NCW: Female representation in 2015 parliament weak

With the 2015 parliamentary elections quickly approaching, many are concerned that female representation at this parliament will be weak. According to the latest statements from the High Elections Commission, there are only 949 women among the 7,416 candidates running.
Within a few days of the closure of parliamentary applicants, the National Council for Women (NCW) submitted 100 women to fill the lists of various parties and alliances, and were surprised to find some lists were completely devoid of female candidates. This was the last straw, according to the council.
The NCW says it places the responsibility on the political parties and alliances for the negligible representation of women in the upcoming parliament, especially considering the demands and aspirations of the Egyptians.
In a press statement on 12 February, the NCW said it has a good reputation and is a well-known entity in Egypt fighting for women's rights. It had already prepared an efficient pool of professionals with experience in volunteering, political and parliamentary work, so it came as an even bigger surprise to realize that many parties had chosen unqualified women to join their list when the NCW had several women who would have been a bigger asset.
Echoing former NCW Secretary General Nehal Abol Qomsan, current Secretary General Mona Omar said that political alliances' ignorance of NCW female candidates today will weaken the representation of women in the next parliament. Omar pointed to the lack of efficiency and professional background some of the candidates on the lists have. She says the criteria for selection of women in these lists do not rely on strong backgrounds, thereby reducing these candidates' chances of a popular vote.
“Generally the country is interested in women’s affairs, but allocating 80 percent for individual seats will put a heavy financial burden on the candidates to campaign, while the 20 percent allocated for the lists will lower women's participation,” Nehad Abol Qomsan, head of the Egyptian Center for Women's Rights, told Egyptian media.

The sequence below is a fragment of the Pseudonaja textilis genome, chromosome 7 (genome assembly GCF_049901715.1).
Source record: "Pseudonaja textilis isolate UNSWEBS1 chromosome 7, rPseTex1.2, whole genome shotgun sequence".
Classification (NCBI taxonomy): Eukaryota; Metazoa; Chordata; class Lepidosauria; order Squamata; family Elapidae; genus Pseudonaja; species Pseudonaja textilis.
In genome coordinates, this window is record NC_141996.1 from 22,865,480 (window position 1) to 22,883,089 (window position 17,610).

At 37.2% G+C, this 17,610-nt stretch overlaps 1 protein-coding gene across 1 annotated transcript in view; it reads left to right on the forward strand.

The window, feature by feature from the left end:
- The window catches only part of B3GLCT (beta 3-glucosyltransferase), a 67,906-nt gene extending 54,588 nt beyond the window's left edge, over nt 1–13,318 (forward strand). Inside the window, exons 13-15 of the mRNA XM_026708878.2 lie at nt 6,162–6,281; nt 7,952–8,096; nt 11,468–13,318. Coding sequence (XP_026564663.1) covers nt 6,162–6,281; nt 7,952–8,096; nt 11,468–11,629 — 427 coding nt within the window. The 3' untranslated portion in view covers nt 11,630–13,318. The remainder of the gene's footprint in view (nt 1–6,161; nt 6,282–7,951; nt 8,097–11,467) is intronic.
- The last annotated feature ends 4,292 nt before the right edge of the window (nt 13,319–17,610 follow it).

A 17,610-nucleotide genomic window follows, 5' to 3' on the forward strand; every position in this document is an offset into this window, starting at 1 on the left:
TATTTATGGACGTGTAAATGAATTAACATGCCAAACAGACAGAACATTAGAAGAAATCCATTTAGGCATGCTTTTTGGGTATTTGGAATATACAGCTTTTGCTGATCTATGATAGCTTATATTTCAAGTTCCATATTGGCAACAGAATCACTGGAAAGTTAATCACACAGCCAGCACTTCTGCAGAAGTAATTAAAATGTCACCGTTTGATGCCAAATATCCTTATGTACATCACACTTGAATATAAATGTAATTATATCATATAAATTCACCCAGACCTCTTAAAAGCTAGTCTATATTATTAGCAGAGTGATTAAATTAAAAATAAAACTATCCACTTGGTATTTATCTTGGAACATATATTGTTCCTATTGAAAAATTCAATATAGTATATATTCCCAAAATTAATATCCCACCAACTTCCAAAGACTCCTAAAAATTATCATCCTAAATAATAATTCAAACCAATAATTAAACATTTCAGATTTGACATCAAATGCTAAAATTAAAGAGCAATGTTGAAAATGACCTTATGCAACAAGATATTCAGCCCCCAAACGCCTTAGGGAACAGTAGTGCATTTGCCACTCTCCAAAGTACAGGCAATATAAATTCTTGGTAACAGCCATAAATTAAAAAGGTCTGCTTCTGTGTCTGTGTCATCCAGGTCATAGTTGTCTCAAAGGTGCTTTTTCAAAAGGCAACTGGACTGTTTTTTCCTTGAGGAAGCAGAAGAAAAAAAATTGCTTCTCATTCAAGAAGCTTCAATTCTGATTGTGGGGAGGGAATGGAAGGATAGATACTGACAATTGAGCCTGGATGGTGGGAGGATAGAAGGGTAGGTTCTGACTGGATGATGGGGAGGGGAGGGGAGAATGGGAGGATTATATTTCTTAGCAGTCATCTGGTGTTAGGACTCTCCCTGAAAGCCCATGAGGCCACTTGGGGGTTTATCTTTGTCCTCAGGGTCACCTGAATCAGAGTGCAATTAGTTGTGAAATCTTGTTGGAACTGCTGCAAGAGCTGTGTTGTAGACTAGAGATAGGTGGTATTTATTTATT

“Women represent 50 percent of the Egyptian society, which means their parliamentary representation should be high,” says Enas Abo Youssef, a journalism professor in the Faculty of Mass Communications at Cairo University.
“It’s not about men and women; it’s about professionalism and efficiencies, as there are many professional women and experts who should be represented in the parliament,” added Youssef.
Looking at the situation from a different perspective, Mona Abdel Rady, the National Front for Egypt's Women co-founder and media official said she felt satisfied with the indices of female participation in this parliament. Abdel Rady said she was satisfied with the number of women running in parliament as it is. "This is due to female optimism after the revolutions, but I am not reassured by the elections process itself," she said.
"I believe a lot of violations will take place, especially when I can see people from the National Democratic Party are running. Moreover, I can't see any diversity in the political trends, which guarantees multiple choices for voters, and it's likely someone is running against himself, which is absurd," said Abdel Rady.
Earlier this month, the "For You and For Us" campaign launched by a number of people concerned with women's issues in Egypt aimed to raise women’s representation in the parliament in both the individual seats and on party lists.
Abol Qomsan said the campaign was just not designed to increase the representation of women in the next parliament, but it began and will continue to work towards a legislative framework that will ensure the fair and adequate representation of women in both this parliament and all upcoming ones.
Female representation in the parliament following the revolution plummeted to 2 percent, compared to 12 percent in 2010. The female quota, which was applied during Mubark’s regime was then cancelled, according to an article published by women's affairs expert Naglaa Mekawy.
She pointed out that in 2012 women won only eight seats out of 498 in the Egyptian parliament. Three were later appointed. Four of them were affiliated to the For Freedom and Justice Party, the political arm of the Muslim Brotherhood.

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